LMS and Development Guidance

A thread on the Adobe forums requested some help with Adobe Presenter and LMS options. They have Adobe Presenter and were wondering if that required Adobe Connect.

Our reply had some good pointers in it, or so we like to think! So as a quickie post, here’s the essence:

We’ve just occasionally worked with Adobe Presenter but have heard that it’s not great for publishing content to systems other than Connect. I’m not sure of the issues, but general concensus seems to be Adobe Presenter is best used with Connect. If you’ve got a different LMS, other tools are probably better suited. Common tools are Articulate Presenter (simple), Adobe Captivate (mid-level), and Trivantis Lectora (high-level)…among many, many other tools.

Here’s Adobe’s eLearning Solutions page.

Many tools output to Flash. If Apple’s mobile devices have a significant presence in your audience, consider alternatives that do not, as those devices do not (yet?) support Flash. Many folks like to develop their content in variations of HTML and Javascript….which can limit fancy features but does improve accessibility (blind, deaf, etc) and allow playback on Apple’s mobile products.

The key tying the eLearning content and the LMS together is ‘SCORM’. As long as you have an authoring tool that outputs SCORM-compliant content, it should work in a SCORM-compliant LMS…though there are occasionally issues with the SCORM implementation on one side or the other…and be aware of the SCORM versions (1.2 and 1.3/2004). You don’t want to get stuck with a 1.2 compliant LMS and try to load content authored for 1.3…

Avoid LMS products where the authoring tool is ‘built-in’. That can be a perceived advantage, but then if you ever want to change the LMS, there goes your authoring tool too…AND you’re likely stuck without the source files for the courses you did create as well. I believe such a combination is more about ‘lock-in’ than advantages; it’s better to have flexibility on either side (LMS and authoring tool).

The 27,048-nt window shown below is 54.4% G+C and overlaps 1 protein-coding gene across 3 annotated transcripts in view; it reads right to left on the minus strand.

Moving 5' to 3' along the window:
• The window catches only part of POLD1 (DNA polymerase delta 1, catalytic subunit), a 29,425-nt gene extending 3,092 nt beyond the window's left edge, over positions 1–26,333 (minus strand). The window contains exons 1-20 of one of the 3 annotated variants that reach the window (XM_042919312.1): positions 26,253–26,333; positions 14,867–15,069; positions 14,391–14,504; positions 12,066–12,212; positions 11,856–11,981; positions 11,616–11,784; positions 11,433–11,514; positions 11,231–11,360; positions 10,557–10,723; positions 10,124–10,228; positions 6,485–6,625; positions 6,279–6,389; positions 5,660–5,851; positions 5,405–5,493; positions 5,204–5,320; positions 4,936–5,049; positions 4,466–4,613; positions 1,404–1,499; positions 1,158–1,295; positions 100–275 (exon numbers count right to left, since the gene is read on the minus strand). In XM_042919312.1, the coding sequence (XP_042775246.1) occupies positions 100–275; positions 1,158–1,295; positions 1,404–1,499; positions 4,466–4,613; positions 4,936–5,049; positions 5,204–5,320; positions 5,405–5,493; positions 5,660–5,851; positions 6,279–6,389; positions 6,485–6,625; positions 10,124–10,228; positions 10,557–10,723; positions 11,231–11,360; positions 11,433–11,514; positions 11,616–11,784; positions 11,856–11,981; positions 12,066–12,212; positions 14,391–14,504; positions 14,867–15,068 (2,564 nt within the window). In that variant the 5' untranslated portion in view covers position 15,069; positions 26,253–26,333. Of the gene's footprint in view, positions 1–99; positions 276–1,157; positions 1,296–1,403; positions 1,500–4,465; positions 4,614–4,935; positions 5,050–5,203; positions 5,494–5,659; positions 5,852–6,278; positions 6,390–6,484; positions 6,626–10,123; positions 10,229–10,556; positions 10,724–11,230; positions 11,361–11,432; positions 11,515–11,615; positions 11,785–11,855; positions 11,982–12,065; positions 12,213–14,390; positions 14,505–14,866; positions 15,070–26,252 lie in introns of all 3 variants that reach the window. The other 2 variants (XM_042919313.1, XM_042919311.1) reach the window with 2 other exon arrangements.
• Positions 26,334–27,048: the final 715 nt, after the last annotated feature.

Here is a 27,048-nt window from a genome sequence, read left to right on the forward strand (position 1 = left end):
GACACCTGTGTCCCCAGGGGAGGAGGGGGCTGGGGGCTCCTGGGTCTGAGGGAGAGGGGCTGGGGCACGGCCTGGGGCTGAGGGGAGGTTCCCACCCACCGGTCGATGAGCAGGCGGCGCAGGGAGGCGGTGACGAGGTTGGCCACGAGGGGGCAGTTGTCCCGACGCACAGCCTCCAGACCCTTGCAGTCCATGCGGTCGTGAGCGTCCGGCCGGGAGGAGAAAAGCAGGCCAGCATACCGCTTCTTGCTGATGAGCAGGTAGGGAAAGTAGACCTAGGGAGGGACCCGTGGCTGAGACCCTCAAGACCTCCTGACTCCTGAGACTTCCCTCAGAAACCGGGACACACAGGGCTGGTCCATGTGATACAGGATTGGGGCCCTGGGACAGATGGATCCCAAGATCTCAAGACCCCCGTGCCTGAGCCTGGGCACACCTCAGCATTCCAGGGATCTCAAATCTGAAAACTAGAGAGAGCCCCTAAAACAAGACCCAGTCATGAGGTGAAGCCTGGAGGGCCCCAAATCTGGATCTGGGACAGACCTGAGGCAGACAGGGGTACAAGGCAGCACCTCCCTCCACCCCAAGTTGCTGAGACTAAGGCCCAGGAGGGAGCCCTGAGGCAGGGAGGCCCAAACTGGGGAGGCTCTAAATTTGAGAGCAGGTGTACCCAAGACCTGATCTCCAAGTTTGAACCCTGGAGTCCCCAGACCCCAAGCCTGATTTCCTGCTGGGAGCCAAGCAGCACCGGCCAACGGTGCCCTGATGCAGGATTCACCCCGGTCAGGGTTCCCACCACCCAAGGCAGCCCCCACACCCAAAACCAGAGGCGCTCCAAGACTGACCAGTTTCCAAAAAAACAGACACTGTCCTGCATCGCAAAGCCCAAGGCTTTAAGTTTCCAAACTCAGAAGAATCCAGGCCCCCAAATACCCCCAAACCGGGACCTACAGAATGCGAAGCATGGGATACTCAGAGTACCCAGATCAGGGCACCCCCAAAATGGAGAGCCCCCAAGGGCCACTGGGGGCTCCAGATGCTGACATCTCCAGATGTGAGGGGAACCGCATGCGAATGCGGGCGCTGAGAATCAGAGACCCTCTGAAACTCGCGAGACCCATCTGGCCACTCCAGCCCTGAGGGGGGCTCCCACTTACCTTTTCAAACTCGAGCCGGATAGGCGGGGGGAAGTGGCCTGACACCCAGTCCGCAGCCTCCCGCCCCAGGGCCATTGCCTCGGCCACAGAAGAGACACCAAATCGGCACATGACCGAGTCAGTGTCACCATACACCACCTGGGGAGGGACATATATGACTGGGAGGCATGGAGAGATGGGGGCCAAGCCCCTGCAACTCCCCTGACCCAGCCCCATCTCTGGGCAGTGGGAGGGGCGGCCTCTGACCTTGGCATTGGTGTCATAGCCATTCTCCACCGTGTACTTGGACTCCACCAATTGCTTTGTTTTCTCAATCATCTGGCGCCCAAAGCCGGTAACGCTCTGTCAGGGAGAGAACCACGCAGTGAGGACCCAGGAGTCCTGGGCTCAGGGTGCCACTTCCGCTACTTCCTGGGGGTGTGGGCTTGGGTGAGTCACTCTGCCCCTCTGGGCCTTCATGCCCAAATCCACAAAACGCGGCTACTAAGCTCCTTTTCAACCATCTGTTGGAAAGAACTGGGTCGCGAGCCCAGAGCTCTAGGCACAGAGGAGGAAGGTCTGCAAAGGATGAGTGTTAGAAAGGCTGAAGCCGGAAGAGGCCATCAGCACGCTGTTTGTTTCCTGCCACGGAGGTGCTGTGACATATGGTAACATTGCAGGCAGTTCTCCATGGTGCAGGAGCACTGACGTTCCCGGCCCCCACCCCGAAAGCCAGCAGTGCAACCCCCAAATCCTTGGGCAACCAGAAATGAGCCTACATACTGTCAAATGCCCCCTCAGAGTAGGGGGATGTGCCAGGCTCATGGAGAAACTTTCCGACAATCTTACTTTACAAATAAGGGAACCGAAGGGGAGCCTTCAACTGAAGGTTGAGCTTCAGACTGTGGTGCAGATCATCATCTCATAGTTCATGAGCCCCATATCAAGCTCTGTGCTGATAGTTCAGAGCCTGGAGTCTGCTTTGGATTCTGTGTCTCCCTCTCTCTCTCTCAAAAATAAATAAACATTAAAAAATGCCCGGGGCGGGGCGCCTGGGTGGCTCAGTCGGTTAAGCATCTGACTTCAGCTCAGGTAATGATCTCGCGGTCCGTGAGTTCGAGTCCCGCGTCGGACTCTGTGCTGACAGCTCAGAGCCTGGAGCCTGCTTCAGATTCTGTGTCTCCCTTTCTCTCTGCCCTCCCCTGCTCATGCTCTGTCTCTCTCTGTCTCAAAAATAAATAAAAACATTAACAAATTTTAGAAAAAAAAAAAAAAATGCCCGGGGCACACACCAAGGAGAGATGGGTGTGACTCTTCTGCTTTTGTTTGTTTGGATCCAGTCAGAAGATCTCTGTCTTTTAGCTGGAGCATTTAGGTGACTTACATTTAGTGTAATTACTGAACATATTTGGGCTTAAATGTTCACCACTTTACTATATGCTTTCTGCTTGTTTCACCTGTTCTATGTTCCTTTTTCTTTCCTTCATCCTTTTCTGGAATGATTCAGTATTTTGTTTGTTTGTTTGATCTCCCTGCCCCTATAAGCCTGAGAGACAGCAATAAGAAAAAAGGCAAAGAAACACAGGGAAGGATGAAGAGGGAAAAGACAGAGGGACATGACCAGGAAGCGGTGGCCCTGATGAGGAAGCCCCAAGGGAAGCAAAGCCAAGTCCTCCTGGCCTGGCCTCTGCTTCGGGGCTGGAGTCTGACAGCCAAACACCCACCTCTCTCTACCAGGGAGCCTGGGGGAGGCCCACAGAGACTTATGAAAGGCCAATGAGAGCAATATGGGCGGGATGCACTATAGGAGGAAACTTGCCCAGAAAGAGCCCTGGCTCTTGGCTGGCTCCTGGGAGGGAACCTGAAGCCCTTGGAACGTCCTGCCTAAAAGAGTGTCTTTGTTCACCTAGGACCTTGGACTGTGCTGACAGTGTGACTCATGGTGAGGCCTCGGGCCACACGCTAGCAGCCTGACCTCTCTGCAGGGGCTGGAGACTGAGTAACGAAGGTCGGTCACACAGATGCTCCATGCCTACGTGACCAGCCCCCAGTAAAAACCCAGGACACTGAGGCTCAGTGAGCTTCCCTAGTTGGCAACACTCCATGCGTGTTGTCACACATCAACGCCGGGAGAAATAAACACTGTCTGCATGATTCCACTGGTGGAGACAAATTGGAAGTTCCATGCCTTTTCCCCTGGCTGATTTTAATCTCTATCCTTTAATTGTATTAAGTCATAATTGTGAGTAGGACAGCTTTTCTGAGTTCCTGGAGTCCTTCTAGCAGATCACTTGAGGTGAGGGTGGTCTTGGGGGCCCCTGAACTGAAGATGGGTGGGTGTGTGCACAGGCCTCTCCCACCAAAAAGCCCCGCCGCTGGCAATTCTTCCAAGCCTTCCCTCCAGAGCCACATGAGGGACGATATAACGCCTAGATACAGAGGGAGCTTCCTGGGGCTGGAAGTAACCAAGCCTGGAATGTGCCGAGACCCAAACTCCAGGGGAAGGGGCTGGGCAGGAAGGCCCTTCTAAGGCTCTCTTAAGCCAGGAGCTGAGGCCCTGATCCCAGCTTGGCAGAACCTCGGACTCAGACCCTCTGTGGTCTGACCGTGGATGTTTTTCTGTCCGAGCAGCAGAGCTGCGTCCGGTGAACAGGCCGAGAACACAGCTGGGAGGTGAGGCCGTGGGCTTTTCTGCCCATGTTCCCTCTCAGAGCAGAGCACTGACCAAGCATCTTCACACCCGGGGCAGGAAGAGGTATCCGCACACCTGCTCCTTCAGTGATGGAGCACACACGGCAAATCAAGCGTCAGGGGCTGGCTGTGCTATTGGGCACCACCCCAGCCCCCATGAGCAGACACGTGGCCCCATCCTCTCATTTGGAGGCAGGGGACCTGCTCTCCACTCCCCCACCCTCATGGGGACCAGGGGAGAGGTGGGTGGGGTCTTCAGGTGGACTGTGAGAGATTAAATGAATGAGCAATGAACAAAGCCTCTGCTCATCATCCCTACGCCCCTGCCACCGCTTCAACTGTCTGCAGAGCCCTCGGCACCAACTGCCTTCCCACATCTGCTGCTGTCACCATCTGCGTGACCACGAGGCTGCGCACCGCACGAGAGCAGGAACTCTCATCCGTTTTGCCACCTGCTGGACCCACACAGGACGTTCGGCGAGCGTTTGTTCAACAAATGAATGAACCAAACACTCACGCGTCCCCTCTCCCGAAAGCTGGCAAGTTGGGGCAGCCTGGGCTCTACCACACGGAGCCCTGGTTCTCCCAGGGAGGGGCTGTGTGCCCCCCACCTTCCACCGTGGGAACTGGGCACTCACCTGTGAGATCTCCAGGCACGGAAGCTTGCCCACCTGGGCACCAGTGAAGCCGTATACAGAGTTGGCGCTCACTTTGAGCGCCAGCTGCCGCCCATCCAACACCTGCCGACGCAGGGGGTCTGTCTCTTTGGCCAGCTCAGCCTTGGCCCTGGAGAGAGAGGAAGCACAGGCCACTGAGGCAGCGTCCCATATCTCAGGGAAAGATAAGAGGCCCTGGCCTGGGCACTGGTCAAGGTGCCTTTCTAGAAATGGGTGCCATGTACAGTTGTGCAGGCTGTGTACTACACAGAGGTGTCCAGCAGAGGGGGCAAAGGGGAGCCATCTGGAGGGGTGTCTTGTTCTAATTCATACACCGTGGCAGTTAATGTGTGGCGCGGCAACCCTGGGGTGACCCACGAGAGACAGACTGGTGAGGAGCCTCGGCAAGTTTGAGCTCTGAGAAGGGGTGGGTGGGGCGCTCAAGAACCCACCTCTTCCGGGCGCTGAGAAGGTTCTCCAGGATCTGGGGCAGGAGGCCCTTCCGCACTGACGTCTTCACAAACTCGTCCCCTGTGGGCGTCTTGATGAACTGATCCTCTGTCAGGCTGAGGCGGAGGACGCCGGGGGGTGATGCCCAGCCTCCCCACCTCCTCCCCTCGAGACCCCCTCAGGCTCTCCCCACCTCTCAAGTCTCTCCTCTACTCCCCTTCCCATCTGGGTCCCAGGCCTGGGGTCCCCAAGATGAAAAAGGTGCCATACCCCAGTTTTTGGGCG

If your LMS is just for internal needs, then you just need a webserver on your internal network – though which webserver depends on the LMS spec (generally IIS/Windows or Apache/Linux).
If folks need to access the LMS outside the organization network, then either you’ll need to either setup VPN access to your network from outside, or host the LMS outside the company for general internet access.

Development in-house can have advantages in access to expertise and costs…as long as the developers are sufficiently busy. Outsourcing is frequent though for companies who don’t need dedicated resources. You’ll almost certainly need a subject-matter expert (SME) in either case.

There are also a few companies that license pre-packaged content that cover more general subjects, like “respect in the workplace”, “how to use Word”, and things like that. They tend to be rather generic, but that may be fine depending on your needs

We here at ICS offer all those capabilities and services. We can provide the LMS consultation, or even an overall eLearning initiative Needs Analysis! And while we encourage an outsourcing of your content development to folks like us who specialize in such services, we can certainly also assist you with whatever internal overflow, augmentation, or general guidance you may require.